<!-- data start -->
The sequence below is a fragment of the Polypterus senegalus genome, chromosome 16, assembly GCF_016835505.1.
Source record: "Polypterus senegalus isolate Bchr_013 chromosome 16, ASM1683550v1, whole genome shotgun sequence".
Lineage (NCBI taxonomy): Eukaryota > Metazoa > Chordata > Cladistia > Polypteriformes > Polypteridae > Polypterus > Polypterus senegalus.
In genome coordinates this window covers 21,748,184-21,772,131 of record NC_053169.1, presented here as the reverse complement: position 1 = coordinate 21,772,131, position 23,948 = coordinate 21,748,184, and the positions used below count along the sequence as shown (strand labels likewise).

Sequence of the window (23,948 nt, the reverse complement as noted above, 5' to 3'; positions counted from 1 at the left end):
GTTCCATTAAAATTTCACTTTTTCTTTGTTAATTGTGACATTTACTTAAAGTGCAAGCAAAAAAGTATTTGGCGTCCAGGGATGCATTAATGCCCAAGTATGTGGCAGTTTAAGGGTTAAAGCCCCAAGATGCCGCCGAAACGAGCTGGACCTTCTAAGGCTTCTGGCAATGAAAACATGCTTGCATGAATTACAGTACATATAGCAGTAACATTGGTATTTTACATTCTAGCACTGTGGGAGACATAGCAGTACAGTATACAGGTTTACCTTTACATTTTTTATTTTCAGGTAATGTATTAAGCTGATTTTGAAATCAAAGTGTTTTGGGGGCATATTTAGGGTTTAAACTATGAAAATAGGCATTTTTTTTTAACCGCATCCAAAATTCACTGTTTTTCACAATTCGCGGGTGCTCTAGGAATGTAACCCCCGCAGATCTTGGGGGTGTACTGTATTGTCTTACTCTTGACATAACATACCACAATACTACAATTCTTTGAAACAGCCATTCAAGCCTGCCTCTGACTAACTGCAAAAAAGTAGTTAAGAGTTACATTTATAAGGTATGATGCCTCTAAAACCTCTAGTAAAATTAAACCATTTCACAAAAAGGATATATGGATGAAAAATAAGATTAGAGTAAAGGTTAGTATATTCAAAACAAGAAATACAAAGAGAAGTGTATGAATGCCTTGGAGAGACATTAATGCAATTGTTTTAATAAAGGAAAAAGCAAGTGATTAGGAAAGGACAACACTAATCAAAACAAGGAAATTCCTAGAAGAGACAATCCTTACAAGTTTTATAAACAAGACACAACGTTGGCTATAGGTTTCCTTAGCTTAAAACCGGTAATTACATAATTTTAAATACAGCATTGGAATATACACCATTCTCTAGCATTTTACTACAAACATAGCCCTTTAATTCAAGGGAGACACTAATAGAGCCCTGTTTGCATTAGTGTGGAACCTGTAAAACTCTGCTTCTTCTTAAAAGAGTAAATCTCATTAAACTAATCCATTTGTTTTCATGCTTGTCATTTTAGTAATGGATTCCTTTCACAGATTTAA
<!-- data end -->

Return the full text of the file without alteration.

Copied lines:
The sequence below is a fragment of the Polypterus senegalus genome, chromosome 16, assembly GCF_016835505.1.
Source record: "Polypterus senegalus isolate Bchr_013 chromosome 16, ASM1683550v1, whole genome shotgun sequence".
Lineage (NCBI taxonomy): Eukaryota > Metazoa > Chordata > Cladistia > Polypteriformes > Polypteridae > Polypterus > Polypterus senegalus.
In genome coordinates this window covers 21,748,184-21,772,131 of record NC_053169.1, presented here as the reverse complement: position 1 = coordinate 21,772,131, position 23,948 = coordinate 21,748,184, and the positions used below count along the sequence as shown (strand labels likewise).

Sequence of the window (23,948 nt, the reverse complement as noted above, 5' to 3'; positions counted from 1 at the left end):
GTTCCATTAAAATTTCACTTTTTCTTTGTTAATTGTGACATTTACTTAAAGTGCAAGCAAAAAAGTATTTGGCGTCCAGGGATGCATTAATGCCCAAGTATGTGGCAGTTTAAGGGTTAAAGCCCCAAGATGCCGCCGAAACGAGCTGGACCTTCTAAGGCTTCTGGCAATGAAAACATGCTTGCATGAATTACAGTACATATAGCAGTAACATTGGTATTTTACATTCTAGCACTGTGGGAGACATAGCAGTACAGTATACAGGTTTACCTTTACATTTTTTATTTTCAGGTAATGTATTAAGCTGATTTTGAAATCAAAGTGTTTTGGGGGCATATTTAGGGTTTAAACTATGAAAATAGGCATTTTTTTTTAACCGCATCCAAAATTCACTGTTTTTCACAATTCGCGGGTGCTCTAGGAATGTAACCCCCGCAGATCTTGGGGGTGTACTGTATTGTCTTACTCTTGACATAACATACCACAATACTACAATTCTTTGAAACAGCCATTCAAGCCTGCCTCTGACTAACTGCAAAAAAGTAGTTAAGAGTTACATTTATAAGGTATGATGCCTCTAAAACCTCTAGTAAAATTAAACCATTTCACAAAAAGGATATATGGATGAAAAATAAGATTAGAGTAAAGGTTAGTATATTCAAAACAAGAAATACAAAGAGAAGTGTATGAATGCCTTGGAGAGACATTAATGCAATTGTTTTAATAAAGGAAAAAGCAAGTGATTAGGAAAGGACAACACTAATCAAAACAAGGAAATTCCTAGAAGAGACAATCCTTACAAGTTTTATAAACAAGACACAACGTTGGCTATAGGTTTCCTTAGCTTAAAACCGGTAATTACATAATTTTAAATACAGCATTGGAATATACACCATTCTCTAGCATTTTACTACAAACATAGCCCTTTAATTCAAGGGAGACACTAATAGAGCCCTGTTTGCATTAGTGTGGAACCTGTAAAACTCTGCTTCTTCTTAAAAGAGTAAATCTCATTAAACTAATCCATTTGTTTTCATGCTTGTCATTTTAGTAATGGATTCCTTTCACAGATTTAA